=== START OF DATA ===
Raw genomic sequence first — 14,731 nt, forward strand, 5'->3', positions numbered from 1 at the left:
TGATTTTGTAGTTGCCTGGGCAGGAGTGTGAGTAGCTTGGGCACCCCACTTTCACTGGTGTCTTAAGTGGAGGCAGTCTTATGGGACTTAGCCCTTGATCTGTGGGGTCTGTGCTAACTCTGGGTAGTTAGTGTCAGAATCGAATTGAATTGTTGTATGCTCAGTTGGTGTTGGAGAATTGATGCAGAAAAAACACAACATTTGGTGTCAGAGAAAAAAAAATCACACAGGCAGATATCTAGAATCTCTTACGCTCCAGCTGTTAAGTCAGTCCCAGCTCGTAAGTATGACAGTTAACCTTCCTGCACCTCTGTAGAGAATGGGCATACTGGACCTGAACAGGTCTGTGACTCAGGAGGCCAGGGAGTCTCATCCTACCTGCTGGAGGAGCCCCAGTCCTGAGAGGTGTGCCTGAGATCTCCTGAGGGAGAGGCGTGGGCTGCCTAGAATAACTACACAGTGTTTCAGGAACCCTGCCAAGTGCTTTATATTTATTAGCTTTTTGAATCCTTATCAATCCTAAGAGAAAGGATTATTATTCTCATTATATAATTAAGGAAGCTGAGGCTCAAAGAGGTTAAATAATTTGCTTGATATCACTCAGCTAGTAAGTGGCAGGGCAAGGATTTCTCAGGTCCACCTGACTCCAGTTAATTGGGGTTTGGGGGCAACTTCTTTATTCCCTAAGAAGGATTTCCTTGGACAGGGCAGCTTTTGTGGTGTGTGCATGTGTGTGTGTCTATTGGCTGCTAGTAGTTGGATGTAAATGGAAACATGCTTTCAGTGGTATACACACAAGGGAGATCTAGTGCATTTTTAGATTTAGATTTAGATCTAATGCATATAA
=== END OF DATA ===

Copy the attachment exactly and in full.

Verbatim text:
Raw genomic sequence first — 14,731 nt, forward strand, 5'->3', positions numbered from 1 at the left:
TGATTTTGTAGTTGCCTGGGCAGGAGTGTGAGTAGCTTGGGCACCCCACTTTCACTGGTGTCTTAAGTGGAGGCAGTCTTATGGGACTTAGCCCTTGATCTGTGGGGTCTGTGCTAACTCTGGGTAGTTAGTGTCAGAATCGAATTGAATTGTTGTATGCTCAGTTGGTGTTGGAGAATTGATGCAGAAAAAACACAACATTTGGTGTCAGAGAAAAAAAAATCACACAGGCAGATATCTAGAATCTCTTACGCTCCAGCTGTTAAGTCAGTCCCAGCTCGTAAGTATGACAGTTAACCTTCCTGCACCTCTGTAGAGAATGGGCATACTGGACCTGAACAGGTCTGTGACTCAGGAGGCCAGGGAGTCTCATCCTACCTGCTGGAGGAGCCCCAGTCCTGAGAGGTGTGCCTGAGATCTCCTGAGGGAGAGGCGTGGGCTGCCTAGAATAACTACACAGTGTTTCAGGAACCCTGCCAAGTGCTTTATATTTATTAGCTTTTTGAATCCTTATCAATCCTAAGAGAAAGGATTATTATTCTCATTATATAATTAAGGAAGCTGAGGCTCAAAGAGGTTAAATAATTTGCTTGATATCACTCAGCTAGTAAGTGGCAGGGCAAGGATTTCTCAGGTCCACCTGACTCCAGTTAATTGGGGTTTGGGGGCAACTTCTTTATTCCCTAAGAAGGATTTCCTTGGACAGGGCAGCTTTTGTGGTGTGTGCATGTGTGTGTGTCTATTGGCTGCTAGTAGTTGGATGTAAATGGAAACATGCTTTCAGTGGTATACACACAAGGGAGATCTAGTGCATTTTTAGATTTAGATTTAGATCTAATGCATATAA